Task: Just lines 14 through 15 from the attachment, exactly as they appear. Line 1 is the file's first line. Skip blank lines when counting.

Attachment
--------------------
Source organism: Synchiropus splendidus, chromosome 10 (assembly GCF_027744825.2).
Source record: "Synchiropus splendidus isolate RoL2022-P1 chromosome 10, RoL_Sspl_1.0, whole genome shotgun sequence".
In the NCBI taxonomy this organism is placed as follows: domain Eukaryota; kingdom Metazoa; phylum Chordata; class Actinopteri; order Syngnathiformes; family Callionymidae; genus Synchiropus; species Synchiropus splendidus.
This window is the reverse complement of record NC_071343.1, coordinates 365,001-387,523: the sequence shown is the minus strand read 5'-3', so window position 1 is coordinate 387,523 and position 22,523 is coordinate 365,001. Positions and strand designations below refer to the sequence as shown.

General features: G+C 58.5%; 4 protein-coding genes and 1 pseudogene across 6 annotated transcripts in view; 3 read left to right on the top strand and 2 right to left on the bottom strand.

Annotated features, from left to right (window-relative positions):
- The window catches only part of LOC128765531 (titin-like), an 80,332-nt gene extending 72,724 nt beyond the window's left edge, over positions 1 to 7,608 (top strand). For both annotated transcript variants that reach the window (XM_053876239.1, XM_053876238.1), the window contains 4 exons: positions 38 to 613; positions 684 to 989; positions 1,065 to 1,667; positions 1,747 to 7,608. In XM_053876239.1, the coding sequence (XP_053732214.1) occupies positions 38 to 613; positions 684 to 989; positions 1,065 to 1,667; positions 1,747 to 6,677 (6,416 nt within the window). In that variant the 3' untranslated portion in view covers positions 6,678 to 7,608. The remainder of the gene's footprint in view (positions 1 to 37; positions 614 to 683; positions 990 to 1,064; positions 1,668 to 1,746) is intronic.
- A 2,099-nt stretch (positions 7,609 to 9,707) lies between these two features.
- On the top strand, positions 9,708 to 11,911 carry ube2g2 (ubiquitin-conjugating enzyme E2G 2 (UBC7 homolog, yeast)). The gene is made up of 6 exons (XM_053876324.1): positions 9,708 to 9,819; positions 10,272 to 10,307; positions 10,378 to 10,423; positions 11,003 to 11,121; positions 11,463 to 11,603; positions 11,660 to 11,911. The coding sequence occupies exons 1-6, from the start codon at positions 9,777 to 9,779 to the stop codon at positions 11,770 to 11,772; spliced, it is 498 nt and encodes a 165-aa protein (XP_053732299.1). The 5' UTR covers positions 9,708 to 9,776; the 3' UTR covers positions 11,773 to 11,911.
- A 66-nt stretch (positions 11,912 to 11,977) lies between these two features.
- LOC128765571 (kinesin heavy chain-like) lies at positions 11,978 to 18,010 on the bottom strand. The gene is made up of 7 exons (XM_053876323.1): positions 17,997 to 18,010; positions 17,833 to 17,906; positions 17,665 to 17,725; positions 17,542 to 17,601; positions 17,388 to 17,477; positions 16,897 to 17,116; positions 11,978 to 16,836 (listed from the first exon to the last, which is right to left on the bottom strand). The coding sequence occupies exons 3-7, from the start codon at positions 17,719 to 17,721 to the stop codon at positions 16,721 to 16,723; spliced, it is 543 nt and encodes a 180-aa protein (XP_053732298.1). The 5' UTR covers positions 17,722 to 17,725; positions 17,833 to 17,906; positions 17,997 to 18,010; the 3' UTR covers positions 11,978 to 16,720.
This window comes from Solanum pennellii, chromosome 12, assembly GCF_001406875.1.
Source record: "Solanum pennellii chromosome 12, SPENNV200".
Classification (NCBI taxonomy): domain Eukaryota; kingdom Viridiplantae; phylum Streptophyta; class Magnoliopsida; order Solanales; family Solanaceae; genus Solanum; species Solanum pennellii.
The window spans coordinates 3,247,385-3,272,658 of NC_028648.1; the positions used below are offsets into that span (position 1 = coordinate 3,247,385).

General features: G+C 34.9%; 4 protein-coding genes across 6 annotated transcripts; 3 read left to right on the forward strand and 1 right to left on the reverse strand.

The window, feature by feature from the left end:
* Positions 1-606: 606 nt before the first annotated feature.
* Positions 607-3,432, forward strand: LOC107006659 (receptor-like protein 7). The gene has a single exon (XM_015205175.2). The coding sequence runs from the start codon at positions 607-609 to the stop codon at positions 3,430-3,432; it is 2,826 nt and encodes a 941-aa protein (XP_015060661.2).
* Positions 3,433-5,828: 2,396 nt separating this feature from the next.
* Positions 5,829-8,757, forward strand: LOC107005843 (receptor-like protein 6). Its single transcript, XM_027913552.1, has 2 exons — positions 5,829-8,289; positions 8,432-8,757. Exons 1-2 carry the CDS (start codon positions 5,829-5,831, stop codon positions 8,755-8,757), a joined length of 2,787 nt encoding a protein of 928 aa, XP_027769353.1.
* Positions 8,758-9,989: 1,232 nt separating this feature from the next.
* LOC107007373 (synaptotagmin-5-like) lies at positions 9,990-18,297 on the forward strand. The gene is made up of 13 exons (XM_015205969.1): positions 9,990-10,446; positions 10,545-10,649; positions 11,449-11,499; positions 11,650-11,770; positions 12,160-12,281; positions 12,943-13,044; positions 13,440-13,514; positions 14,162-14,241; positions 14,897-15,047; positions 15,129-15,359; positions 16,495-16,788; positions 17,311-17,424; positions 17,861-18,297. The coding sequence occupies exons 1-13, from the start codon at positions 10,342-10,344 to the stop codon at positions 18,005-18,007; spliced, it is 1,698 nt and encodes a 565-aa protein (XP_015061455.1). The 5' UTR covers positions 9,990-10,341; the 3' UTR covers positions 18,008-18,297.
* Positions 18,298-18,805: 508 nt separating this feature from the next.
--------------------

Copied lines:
Classification (NCBI taxonomy): domain Eukaryota; kingdom Viridiplantae; phylum Streptophyta; class Magnoliopsida; order Solanales; family Solanaceae; genus Solanum; species Solanum pennellii.
The window spans coordinates 3,247,385-3,272,658 of NC_028648.1; the positions used below are offsets into that span (position 1 = coordinate 3,247,385).